Team Syntegrity participants in Barcelona in June, 2017.“Inside the word emergency is emerge; from an emergency new things come forth”, wrote Rebecca Solnit as she reflected on the staggering achievements of unarmed civil society in recent decades. And in 2017, it seems that with governments across the world introducing more restrictive laws on civil liberties, clamping down on independent media and turning a blind eye to the persecution of social activists, civil society and the new ideas that emerge from within it are needed more than ever.
So when 30 participants met through Team Syntegrity, guided (or perhaps un-guided) by the cybernetic method of non-hierarchical participation, there was much anticipation at being tasked with the question: In the context of several major interconnected global crises, how can civil society help to renew our democracies to rise to the challenge?
Certainly, in the event, if creativity is born from bringing different perspectives together, the group’s diversity was a positive sign from the outset. In fact, with such varied professional backgrounds, personal styles and interests in the room, I would struggle to group them in any way other than by labelling them as participants from civil society, united by a profound and challenging question.
Vanessa Kisuule reads one of her original poems written during the Team Syntegrity.On reflection, what stands out from my time with the group is that this diversity – unrestrained by any prearranged thematic agenda for the three days, or over-restrictive ‘rules of the game’ – was immediately engaging. Sometimes reassuring, often thought-provoking and occasionally frustrating, watching such a large group communicate, organise and challenge one another’s ideas was a very rare sight for me. So rare that I think the last time I saw a group of 30 people group themselves, work together and present their findings was in a secondary school science class.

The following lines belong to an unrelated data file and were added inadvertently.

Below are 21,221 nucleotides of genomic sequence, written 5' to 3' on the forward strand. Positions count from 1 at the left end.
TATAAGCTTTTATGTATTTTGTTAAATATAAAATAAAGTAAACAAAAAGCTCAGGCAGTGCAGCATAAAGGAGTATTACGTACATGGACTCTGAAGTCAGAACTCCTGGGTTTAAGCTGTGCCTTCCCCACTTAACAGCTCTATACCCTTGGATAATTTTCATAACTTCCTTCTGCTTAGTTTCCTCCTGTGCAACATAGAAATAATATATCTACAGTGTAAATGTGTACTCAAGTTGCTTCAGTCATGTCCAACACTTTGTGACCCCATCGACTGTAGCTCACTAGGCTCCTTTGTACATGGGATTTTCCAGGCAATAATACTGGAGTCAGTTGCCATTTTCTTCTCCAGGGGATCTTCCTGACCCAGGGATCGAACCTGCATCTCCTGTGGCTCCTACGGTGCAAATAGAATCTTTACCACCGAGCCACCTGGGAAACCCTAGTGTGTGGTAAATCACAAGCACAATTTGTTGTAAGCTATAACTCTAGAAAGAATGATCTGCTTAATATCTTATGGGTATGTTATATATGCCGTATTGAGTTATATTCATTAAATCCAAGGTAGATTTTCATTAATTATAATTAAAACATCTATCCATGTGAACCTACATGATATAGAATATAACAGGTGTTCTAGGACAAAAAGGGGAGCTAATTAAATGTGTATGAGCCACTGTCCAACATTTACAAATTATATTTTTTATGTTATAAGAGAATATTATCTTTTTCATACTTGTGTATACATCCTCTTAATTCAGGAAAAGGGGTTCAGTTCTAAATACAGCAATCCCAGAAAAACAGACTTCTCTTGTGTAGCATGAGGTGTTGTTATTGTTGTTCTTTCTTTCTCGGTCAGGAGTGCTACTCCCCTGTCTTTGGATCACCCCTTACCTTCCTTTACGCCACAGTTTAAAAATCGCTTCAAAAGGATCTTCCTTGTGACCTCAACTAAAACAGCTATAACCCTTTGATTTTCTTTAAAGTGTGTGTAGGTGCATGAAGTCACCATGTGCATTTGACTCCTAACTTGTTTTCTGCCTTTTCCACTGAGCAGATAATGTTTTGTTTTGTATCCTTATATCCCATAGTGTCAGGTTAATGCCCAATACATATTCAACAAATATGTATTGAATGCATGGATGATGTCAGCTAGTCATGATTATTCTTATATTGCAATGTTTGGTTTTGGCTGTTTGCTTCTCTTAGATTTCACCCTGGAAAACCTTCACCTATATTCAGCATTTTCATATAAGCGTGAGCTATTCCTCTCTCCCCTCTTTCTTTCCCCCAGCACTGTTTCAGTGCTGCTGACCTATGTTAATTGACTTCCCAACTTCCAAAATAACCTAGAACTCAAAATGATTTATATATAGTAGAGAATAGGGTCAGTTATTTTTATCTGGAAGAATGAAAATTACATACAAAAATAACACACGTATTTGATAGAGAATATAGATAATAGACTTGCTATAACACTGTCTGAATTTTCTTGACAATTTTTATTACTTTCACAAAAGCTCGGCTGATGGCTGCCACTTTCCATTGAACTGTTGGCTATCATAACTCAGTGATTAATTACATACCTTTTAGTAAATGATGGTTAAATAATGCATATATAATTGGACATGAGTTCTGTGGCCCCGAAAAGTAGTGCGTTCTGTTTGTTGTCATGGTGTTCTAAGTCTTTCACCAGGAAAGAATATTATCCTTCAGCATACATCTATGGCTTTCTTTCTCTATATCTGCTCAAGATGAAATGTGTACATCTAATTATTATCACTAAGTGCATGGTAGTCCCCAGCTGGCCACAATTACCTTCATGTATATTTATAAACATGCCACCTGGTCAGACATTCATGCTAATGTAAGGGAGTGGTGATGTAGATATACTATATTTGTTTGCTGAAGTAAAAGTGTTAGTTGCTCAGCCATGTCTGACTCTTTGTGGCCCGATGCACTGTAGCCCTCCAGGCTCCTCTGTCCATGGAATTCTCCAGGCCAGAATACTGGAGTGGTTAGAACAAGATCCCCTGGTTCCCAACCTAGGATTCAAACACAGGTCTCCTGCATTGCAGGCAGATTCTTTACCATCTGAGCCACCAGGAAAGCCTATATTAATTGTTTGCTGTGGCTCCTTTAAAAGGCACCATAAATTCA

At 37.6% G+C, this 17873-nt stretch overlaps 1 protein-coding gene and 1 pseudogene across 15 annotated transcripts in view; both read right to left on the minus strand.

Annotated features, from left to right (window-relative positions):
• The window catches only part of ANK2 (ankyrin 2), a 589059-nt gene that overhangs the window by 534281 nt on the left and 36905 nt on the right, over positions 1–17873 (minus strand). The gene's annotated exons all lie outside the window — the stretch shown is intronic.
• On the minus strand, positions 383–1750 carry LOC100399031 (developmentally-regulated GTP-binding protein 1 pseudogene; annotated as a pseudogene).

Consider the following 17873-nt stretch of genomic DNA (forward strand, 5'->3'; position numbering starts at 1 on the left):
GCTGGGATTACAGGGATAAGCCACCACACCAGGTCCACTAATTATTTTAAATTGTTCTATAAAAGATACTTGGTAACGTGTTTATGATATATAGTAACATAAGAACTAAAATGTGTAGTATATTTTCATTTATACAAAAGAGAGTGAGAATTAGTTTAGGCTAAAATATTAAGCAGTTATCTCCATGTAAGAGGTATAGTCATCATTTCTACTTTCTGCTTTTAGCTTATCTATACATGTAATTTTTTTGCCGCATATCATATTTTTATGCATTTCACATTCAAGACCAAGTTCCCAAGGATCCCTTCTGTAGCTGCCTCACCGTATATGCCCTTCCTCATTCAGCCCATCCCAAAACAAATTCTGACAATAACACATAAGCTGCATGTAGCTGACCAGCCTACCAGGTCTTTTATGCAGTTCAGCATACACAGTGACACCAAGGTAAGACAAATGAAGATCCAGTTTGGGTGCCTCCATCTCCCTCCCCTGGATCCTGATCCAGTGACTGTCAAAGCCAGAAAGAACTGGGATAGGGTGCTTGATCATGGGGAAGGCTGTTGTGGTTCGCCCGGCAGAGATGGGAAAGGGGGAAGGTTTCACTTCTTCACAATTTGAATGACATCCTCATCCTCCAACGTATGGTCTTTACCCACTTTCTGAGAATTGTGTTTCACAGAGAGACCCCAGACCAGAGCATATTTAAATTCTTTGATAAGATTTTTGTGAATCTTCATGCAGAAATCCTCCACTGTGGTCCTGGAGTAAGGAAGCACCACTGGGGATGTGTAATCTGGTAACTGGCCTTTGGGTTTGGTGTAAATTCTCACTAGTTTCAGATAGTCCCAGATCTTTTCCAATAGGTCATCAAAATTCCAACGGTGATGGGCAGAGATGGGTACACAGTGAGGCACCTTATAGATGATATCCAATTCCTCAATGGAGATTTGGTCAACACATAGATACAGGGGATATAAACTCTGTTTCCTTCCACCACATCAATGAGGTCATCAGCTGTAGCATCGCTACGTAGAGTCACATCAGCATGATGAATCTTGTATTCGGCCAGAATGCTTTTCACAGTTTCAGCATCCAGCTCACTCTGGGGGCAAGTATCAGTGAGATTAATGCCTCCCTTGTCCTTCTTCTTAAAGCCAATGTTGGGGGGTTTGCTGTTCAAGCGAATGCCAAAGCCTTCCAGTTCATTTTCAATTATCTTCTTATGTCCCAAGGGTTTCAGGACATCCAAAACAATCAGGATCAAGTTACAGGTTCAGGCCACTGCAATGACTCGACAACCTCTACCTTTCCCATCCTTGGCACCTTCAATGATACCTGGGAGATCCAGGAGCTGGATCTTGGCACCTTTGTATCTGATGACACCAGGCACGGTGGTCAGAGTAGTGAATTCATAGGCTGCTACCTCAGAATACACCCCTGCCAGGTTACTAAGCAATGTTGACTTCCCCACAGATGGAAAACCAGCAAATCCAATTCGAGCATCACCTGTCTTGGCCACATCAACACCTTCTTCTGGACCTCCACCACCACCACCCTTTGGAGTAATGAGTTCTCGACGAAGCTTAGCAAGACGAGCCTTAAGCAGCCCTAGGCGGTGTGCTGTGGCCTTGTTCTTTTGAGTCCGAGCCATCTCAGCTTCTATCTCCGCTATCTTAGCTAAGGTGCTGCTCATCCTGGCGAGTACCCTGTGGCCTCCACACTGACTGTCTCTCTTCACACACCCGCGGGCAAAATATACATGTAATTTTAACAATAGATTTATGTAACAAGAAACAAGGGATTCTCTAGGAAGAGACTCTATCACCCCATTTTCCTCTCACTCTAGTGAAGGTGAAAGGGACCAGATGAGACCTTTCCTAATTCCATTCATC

'Emergence of the far right' group presentation.But upon watching the video of the presentations which were the culmination of three days’ work, the value of this diversity is immediately visible – to give a few examples: a thoughtful, well-prepared presentation on the emergence of the far-right; some wonderfully spoken verse on how in times of social crisis hostile parties can find common ground by sharing a good (free) meal together, and an ingenious shadow-play deploying Artchimboldi’s elegant double doors to call for an innovative use of shares to fund and energise civil society organisations.
Shadow-play presentation: "Sybil Society was happy...".Some of the many ideas will be taken forward by the group, I’m sure, and tried in the real world, either with success or failure. Other ideas will simply rest in the back of our minds until they’re needed for inspiration or motivation.
Change doesn’t happen overnight, and sometimes it isn’t even visible – but it is constantly occurring, and it is the big and small ideas that come out of gatherings like Team Syntegrity that ultimately feed the changes we need to resolve the global challenges that we face.